Book & Print in New Zealand : A Guide to Print Culture in Aotearoa
Libraries were early users of computers, initially for recording the lending of library materials, later for providing bibliographical records and indexing, and latterly for communicating with other libraries and providing online services to users.
In 1994 the National Library began development of the National Document and Information Service (NDIS). The system, a joint venture with the National Library of Australia, was to provide public on-line access to information databases in libraries and other agencies, and incorporate the existing functions of the New Zealand Bibliographic Network. It was an ambitious concept. Technical difficulties and consequential financial problems brought the project to an end in 1997.
The literature carries numerous references to specific applications, too many to cite here. The first development of note was NZBN, the New Zealand Bibliographic Network—a communications system and central database which was launched in 1982. The effect that NZBN had upon library operations was traced through a series of articles in New Zealand Libraries in 1983 and 1985: Randell and Clendon (1983), Dunlop (1985), Napp and Reilly (1985), Blackwood (1985).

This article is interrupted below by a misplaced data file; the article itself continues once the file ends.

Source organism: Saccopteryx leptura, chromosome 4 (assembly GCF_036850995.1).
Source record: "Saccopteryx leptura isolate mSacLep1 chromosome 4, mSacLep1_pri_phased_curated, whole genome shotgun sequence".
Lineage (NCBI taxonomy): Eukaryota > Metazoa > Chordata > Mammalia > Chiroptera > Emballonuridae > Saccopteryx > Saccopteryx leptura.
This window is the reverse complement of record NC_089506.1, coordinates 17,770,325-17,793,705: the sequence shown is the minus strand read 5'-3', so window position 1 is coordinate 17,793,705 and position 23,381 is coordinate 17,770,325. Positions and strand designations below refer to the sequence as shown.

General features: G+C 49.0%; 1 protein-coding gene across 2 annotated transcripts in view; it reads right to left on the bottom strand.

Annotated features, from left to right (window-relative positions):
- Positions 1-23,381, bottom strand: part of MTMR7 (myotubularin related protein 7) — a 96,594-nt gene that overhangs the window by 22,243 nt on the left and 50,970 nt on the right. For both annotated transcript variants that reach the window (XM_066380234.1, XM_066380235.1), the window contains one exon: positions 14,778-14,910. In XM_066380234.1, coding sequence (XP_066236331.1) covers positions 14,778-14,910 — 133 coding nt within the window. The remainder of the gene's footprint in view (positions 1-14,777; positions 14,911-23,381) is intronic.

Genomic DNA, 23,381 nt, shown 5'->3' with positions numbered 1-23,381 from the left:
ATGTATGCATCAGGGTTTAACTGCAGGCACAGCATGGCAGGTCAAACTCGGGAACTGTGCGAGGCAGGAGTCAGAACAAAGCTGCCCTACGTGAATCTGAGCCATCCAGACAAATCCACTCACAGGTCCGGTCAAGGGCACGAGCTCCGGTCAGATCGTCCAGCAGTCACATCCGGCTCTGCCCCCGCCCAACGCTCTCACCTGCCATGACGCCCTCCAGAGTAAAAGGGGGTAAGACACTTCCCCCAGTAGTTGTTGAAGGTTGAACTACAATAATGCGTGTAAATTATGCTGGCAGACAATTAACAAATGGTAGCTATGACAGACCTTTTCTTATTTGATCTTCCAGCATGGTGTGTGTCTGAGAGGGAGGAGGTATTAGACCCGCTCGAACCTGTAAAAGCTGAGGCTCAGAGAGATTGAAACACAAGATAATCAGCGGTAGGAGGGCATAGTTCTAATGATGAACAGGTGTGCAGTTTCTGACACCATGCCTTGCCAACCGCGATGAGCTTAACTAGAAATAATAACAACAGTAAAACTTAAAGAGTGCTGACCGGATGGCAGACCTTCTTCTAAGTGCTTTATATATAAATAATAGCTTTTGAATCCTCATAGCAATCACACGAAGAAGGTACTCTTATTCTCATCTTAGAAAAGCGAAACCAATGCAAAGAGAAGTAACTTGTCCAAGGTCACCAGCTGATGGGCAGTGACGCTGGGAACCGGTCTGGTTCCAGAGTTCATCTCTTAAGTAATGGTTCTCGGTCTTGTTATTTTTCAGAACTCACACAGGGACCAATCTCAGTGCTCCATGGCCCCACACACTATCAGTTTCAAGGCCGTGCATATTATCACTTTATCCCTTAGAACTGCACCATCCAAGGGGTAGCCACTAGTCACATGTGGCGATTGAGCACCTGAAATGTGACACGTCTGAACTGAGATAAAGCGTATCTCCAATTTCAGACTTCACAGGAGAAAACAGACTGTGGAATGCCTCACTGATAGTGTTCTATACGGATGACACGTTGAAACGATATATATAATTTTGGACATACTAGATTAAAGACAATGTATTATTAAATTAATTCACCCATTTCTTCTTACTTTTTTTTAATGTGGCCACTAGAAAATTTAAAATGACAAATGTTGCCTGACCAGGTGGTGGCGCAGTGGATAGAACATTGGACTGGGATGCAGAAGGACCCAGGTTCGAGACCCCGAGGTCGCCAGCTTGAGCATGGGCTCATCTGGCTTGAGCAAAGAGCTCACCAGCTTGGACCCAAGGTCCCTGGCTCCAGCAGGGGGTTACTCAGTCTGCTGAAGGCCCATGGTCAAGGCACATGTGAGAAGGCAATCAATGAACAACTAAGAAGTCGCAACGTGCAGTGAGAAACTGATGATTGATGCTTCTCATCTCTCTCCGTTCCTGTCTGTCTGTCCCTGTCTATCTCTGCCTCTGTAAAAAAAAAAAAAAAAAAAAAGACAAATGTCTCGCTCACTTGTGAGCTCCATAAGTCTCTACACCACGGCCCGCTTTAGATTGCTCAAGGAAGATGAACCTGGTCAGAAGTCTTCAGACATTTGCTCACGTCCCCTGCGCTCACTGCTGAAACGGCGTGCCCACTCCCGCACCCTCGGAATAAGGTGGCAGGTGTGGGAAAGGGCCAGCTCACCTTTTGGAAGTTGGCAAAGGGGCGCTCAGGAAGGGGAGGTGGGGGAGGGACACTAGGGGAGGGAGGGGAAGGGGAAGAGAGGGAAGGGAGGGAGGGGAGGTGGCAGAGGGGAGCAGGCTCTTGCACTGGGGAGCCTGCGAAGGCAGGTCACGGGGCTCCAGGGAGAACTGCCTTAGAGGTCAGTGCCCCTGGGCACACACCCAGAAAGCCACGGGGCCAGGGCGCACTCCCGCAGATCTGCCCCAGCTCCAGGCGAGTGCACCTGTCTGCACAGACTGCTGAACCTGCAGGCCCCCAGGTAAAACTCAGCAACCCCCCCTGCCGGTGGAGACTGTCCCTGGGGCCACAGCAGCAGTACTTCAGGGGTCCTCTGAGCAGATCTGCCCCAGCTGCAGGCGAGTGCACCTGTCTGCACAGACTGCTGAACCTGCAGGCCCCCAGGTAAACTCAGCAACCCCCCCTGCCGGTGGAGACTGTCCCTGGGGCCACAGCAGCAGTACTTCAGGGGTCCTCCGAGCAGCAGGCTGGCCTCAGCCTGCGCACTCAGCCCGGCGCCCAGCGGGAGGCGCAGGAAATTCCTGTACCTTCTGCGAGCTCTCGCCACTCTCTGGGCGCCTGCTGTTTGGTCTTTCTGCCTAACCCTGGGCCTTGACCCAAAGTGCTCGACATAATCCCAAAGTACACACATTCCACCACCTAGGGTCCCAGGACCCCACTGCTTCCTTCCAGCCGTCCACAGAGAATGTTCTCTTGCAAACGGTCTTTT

The National Library formed a working party to examine trends in information techonology and the effects that they might have on the way in which libraries work. Their report in December 1990 National Library: Information Technology Futures Working Party provides a fair description of the situation at that time, but the scant references to the Internet betray the age of the document. The 1996 report of an N Strategy study group on the Internet makes good that omission: Alastair Smith, Pattie, Mosley (1996). The copyright complications of library use of the Internet are examined by Suzy Frankel (1996).